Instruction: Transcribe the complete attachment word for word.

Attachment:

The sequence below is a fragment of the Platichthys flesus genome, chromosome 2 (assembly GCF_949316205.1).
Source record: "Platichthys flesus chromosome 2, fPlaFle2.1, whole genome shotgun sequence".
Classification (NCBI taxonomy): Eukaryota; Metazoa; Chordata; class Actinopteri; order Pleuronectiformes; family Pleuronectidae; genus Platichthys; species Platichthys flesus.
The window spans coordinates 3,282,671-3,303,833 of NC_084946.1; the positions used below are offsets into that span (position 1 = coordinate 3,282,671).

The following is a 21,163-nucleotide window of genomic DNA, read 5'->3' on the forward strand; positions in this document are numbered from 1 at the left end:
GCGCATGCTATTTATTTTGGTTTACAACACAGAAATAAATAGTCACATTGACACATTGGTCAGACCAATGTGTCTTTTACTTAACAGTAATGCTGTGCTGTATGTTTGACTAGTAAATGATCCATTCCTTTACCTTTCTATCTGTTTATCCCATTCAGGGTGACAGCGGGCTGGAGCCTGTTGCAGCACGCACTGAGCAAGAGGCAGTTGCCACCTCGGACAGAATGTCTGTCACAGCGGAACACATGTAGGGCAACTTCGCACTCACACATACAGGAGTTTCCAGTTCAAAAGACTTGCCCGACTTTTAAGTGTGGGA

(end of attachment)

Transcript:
The sequence below is a fragment of the Platichthys flesus genome, chromosome 2 (assembly GCF_949316205.1).
Source record: "Platichthys flesus chromosome 2, fPlaFle2.1, whole genome shotgun sequence".
Classification (NCBI taxonomy): Eukaryota; Metazoa; Chordata; class Actinopteri; order Pleuronectiformes; family Pleuronectidae; genus Platichthys; species Platichthys flesus.
The window spans coordinates 3,282,671-3,303,833 of NC_084946.1; the positions used below are offsets into that span (position 1 = coordinate 3,282,671).

The following is a 21,163-nucleotide window of genomic DNA, read 5'->3' on the forward strand; positions in this document are numbered from 1 at the left end:
GCGCATGCTATTTATTTTGGTTTACAACACAGAAATAAATAGTCACATTGACACATTGGTCAGACCAATGTGTCTTTTACTTAACAGTAATGCTGTGCTGTATGTTTGACTAGTAAATGATCCATTCCTTTACCTTTCTATCTGTTTATCCCATTCAGGGTGACAGCGGGCTGGAGCCTGTTGCAGCACGCACTGAGCAAGAGGCAGTTGCCACCTCGGACAGAATGTCTGTCACAGCGGAACACATGTAGGGCAACTTCGCACTCACACATACAGGAGTTTCCAGTTCAAAAGACTTGCCCGACTTTTAAGTGTGGGA